Q: On Malcolm Butler's forced fumble how much of that was a result of coaching versus just pure instinct and reacting to the play?
BB: Well, we work on turnovers every day. We work on getting the ball off of runners or receivers and different angles and so forth, so they have basic fundamentals that we coach. Each play is different. Each situation is different; which hand the runner has the ball in and where we're positioned and so forth. We talk about it. We emphasize it. We have drills to work on but each situation is different and it was a great awareness play by Malcolm [Butler] to be able to quickly get his hand in there and literally punch the ball out while it was just a little bit away from [Robby] Anderson's body. It was a very instinctive play with a very quick reaction by Malcolm to take advantage of a brief opportunity. It is something that we coach but I can't say that we've been in that situation or every situation like that. The situation Chris [Long] was in was another situation we practice every week and I'd say that was a little more of a text book case. It's awareness and it's the player's judgment and ability to create pressure on the ball.
Q: Is there a benefit to the team or the coaching staff from being in close games down the stretch and proving that you can finish games strong?
BB: Well, it's hard to win in this league. I don't agree with the way you look at it. It's hard to answer. Whatever situation we have we compete in. We compete the best we can for 60 minutes every game. Some situations, I mean, we obviously have some control over all of it but whatever it is, it is. We try to do the best that we can with it.
Q: Have you learned anything new about your team from these last two games that you didn't know before?
BB: Every week is a learning experience for our team and every week is different. Whatever happened against the Jets, it isn't really going to have a lot of application against the Rams because they have different schemes, they have different players, and even though the situation may be similar or may be something we've worked on there might be certain coaching points within that situation that are relevant. The actual execution of the plays will have a different - it'll just matchup differently because it's a different team. I don't think anything happened yesterday that we haven't worked on before. We've run two-point plays before. We've blocked field goals, kicked field goals. We've done all of those things before. It's not like it's never happened before. When we get a chance to do it we try to execute what we've practiced. When it will come up again, or if it will come up again, I don't know, but when it does it will be important. It probably won't be the same. I mean, it definitely won't be the same cause it'll be a different team, might be a different play. But again, some of the fundamentals of the situation will be relevant, but the play itself will be different.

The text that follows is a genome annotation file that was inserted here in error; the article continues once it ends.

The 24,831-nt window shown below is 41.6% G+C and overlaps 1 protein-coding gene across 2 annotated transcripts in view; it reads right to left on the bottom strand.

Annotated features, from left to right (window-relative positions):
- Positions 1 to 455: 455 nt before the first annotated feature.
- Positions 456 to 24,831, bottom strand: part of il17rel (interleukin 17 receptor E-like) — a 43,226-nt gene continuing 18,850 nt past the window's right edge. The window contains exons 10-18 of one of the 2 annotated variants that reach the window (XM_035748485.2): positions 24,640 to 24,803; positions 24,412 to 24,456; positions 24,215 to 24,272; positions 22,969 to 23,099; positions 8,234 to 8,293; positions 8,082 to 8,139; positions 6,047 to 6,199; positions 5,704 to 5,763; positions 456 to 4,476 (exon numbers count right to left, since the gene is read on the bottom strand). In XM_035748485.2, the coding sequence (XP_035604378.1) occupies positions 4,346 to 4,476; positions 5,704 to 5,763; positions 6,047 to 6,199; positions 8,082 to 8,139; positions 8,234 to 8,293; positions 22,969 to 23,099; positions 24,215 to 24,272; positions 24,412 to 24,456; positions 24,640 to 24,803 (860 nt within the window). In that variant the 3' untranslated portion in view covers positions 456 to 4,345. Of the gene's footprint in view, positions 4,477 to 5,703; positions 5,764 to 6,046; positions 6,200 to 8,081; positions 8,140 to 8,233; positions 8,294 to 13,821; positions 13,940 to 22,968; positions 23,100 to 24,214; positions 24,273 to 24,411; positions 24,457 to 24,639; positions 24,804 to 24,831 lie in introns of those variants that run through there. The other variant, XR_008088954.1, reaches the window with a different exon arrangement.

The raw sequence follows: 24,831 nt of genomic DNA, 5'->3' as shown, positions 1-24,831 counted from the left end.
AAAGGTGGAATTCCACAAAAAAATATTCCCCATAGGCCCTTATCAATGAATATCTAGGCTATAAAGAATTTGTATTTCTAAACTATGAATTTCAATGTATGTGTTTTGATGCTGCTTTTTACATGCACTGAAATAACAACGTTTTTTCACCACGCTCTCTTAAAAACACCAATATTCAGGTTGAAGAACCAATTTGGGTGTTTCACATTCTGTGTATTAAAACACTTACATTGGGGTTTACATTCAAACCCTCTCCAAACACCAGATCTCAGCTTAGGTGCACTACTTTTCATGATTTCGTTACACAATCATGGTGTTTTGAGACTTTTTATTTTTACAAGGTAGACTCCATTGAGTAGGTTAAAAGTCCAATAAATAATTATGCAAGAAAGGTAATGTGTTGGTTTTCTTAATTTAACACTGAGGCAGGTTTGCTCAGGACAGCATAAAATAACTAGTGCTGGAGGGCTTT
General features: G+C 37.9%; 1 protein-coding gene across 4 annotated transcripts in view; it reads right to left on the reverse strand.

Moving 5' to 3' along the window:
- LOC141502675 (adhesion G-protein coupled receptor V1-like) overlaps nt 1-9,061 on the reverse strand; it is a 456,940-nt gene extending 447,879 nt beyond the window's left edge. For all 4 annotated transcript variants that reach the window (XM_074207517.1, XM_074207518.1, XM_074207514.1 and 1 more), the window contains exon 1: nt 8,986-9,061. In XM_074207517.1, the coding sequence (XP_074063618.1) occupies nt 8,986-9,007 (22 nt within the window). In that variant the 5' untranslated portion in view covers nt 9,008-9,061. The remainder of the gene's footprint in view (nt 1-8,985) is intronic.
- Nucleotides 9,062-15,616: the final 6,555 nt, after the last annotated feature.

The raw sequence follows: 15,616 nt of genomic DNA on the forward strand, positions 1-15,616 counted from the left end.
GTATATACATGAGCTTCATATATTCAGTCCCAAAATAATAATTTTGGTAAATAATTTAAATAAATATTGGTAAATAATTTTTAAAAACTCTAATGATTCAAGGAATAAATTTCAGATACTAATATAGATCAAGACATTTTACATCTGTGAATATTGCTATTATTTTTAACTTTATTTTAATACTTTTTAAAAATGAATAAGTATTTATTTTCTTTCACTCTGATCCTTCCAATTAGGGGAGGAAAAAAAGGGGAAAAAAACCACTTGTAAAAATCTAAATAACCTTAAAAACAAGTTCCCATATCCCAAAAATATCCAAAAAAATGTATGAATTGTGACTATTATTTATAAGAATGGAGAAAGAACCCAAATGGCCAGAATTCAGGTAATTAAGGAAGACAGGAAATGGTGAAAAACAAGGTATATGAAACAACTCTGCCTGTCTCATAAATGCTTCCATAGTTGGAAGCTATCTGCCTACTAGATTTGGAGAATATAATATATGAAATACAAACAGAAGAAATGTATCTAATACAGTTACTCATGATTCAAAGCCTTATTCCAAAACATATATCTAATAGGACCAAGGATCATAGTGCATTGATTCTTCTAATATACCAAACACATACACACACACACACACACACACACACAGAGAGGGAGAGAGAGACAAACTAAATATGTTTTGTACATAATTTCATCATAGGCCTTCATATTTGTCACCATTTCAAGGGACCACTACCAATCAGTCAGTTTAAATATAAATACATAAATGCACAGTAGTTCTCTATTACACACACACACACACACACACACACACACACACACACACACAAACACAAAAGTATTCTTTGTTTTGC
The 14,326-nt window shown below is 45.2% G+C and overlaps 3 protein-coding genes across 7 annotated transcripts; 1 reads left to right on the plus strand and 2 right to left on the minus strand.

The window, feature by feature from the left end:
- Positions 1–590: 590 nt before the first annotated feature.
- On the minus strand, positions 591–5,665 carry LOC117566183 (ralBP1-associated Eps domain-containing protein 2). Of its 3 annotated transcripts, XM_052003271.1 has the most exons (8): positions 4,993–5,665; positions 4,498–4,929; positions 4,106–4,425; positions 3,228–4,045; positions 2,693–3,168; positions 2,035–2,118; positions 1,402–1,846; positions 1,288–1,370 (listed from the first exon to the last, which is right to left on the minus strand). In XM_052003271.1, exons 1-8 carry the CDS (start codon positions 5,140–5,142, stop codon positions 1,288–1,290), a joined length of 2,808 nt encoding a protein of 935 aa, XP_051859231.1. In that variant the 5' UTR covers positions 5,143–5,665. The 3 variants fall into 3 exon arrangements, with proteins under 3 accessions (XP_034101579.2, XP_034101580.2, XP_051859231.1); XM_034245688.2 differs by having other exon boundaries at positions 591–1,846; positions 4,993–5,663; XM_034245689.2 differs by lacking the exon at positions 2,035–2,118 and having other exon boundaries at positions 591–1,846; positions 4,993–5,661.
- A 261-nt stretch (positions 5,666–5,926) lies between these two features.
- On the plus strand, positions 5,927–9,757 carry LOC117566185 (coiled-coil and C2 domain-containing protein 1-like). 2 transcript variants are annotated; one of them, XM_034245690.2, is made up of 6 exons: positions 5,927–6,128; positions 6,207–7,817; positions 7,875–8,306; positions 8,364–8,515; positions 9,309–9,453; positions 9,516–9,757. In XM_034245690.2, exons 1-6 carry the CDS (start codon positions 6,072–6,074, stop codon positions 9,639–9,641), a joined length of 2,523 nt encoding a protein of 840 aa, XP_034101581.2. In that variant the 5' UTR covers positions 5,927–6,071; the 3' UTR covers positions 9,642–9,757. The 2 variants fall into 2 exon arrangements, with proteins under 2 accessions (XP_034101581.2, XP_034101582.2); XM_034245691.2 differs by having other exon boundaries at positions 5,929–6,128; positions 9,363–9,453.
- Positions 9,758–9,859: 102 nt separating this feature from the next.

Q: What goes into the decision to use the double-pass at this point of the season as opposed to perhaps saving it like you did back in the 2014 Divisional playoff game?
BB: Well, I think you're always looking for plays that complement other plays. So if you do something in this league you can't just keep doing it all the time. I mean, other teams are too good and they're too well-coached. You've got to have something that comes off of it. I think there's an element to that in most of the plays that we run. Whatever we run there is a complimentary play somewhere that's either a different run from the same formation or a different pass from the same formation or plays that kind of look alike but they're really trying to attack different parts of the defense. I think that's a very important part of an offensive or a defensive system, or special teams system for that matter to have those complementary plays. As far as saving it, I'm not really sure what that means. We're trying to go out there and win a game. If you don't win any games then what are you saving it for? You better find a way to win some games or you'd just be saving it for some other organization that you're coaching for.
Q: What did Chris Long do well on that strip-sack that he had?